• Influenza
  • Tuberculosis

Vaccinations: Be up-to-date on all vaccinations recommended by the U.S. Centers for Disease Control and Prevention.

Information on vaccinations and other health precautions, such as safe food and water precautions and insect bite protection, may be obtained from the Centers for Disease Control and Prevention’s (CDC) hotline for international travelers at 1-800-CDC-INFO (1-800-232-4636) or via the CDC website at For information about outbreaks of infectious diseases abroad, consult the infectious diseases section of the World Health Organization (WHO) website at diseases/en/.The WHO website also contains additional health information for travelers, including detailed country-specific health information.


Banks are open Mon-Fri 9:30am – 5:30pm

Currency is Hryvnia (UAH)


Country code: 380

Internet country code: .ua

Internet cafés are available in all cities and towns. Some hotels also offer WiFi.

Cell Phone Usage:

Please contact your cell phone provider to determine whether your contract includes coverage in the country you are visiting. Depending on your contract you may have to add international services and/or country specific services.


Food & Drink:

Dumplings, potatoes and sour cream are a staple to much of the cuisine, and food in the Ukraine can be very filling. Pizza places are prevalent and can be found everywhere. International restaurants specializing in Asian, French, Italian, Turkish and Indian can be found in larger towns such as Kiev.

Ukrainian Specialties:

  • Deruny – potatoe pancakes.
  • Varenniki – dumplings made with potatoes, cheese, meat or fruit.
  • Borshch – beetroot soup made with meat broth.
  • Pelmeny – ravioli filled with meat.


Larger towns like Kiev have nightclubs and discos. Some of them operate from barges on the Dnieper River. There are opera performances at theatres in Kiev, Lviv and Odessa. A variety of live musical performances is also available and played around the larger towns at some of the more upbeat restaurants. Most cities have musical comedy, puppet-theater and troupes performing in local theatres, and tickets can be purchased the same day.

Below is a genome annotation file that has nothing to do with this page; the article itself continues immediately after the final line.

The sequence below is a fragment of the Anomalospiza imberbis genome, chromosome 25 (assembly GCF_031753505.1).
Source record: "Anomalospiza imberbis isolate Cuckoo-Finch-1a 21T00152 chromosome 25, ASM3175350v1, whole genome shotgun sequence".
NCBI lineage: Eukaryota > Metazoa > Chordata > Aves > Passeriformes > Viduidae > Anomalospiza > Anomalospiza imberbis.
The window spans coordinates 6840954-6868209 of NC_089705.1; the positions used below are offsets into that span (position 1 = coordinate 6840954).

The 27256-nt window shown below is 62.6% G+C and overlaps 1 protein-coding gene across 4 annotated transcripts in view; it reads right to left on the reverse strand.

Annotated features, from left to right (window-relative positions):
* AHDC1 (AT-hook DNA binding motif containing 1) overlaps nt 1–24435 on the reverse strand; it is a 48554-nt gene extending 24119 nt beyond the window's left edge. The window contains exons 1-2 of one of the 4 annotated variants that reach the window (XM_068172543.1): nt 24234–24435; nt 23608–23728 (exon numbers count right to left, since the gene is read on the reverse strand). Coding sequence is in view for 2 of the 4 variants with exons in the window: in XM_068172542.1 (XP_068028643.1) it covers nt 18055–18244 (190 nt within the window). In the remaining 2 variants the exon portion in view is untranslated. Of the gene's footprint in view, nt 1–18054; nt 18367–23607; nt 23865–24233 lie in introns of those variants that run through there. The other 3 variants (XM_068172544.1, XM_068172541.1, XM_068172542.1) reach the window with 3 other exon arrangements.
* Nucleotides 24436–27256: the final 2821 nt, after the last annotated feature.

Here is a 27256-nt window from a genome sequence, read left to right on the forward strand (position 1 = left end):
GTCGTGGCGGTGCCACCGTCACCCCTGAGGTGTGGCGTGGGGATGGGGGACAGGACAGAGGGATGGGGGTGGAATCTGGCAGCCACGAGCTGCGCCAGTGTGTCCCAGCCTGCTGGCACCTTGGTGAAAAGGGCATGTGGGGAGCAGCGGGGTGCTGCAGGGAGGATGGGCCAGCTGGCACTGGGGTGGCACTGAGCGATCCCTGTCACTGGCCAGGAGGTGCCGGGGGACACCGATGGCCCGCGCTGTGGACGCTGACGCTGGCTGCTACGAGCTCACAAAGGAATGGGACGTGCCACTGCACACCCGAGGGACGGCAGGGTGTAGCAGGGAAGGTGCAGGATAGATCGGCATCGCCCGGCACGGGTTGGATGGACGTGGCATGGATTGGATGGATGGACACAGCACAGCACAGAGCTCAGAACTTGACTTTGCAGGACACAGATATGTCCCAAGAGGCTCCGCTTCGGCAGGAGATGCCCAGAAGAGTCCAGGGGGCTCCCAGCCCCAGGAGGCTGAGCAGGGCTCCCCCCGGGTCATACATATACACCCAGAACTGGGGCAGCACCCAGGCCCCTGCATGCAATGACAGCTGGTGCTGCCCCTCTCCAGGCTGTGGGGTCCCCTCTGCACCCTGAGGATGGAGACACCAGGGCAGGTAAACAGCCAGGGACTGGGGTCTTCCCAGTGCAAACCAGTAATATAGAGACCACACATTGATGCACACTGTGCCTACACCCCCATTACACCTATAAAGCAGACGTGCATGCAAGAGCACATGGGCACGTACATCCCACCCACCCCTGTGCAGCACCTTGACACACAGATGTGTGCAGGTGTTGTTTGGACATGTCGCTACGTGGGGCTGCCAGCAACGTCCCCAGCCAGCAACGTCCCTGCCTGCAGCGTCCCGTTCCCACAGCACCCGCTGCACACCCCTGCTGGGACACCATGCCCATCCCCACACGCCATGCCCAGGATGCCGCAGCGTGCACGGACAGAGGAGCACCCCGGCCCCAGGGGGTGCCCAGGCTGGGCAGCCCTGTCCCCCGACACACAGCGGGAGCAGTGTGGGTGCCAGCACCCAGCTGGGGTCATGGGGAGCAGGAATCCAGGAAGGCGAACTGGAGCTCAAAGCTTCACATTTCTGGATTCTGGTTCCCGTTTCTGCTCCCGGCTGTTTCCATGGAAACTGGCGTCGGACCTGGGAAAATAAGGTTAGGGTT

Popular souvenirs including jewelry, ceramics, and paintings can be found in galleries or from vendors on the street. Other authentic Ukrainian souvenirs include pyansky (hand painted eggs), hand-embroidered clothes, carved wooden items and matryoshka dolls. It should be noted that it is illegal to take antique items out of the country. Use caution or avoid fur products as they may be from endangered species.

Large department stores are available and are usually opened between 8:00am to 7:00pm Mon-Fri. Smaller stores may close an hour earlier.


Baggage rules for international and domestic air travel have changed much in recent years, differ from carrier to carrier and these days even may cover your on-board bags. Checking luggage may cost a separate fee or may be free depending on your personal status with the carrier. We therefore encourage you to read your ticket’s small print and/or contact your carrier for exact rules.


Most restaurants and bars already include a 10% service charge in the bill. It is customary to leave a bit extra for good service. When the service charge is not included in the bill, 10-15% is the general rule. Tips are not expected by taxi drivers, although most people tell the driver to keep the change. Airport and hotel porters should receive the equivalent of US$ 1.00 per bag.


Most hotels will arrange affordable laundry services for guests.


In some countries you must refrain from photographing sites such as Military bases and industrial installations. Also be aware of cultural sensitivities when taking pictures of or near churches and other religious sites. It is always courteous to ask for permission before taking photographs of people.


The use of drones is being legislated by many countries. In some cases, drones are already forbidden, and their unauthorized use may carry severe penalties. If you plan to travel with a drone, please contact the embassy or consulate of the country you wish to visit.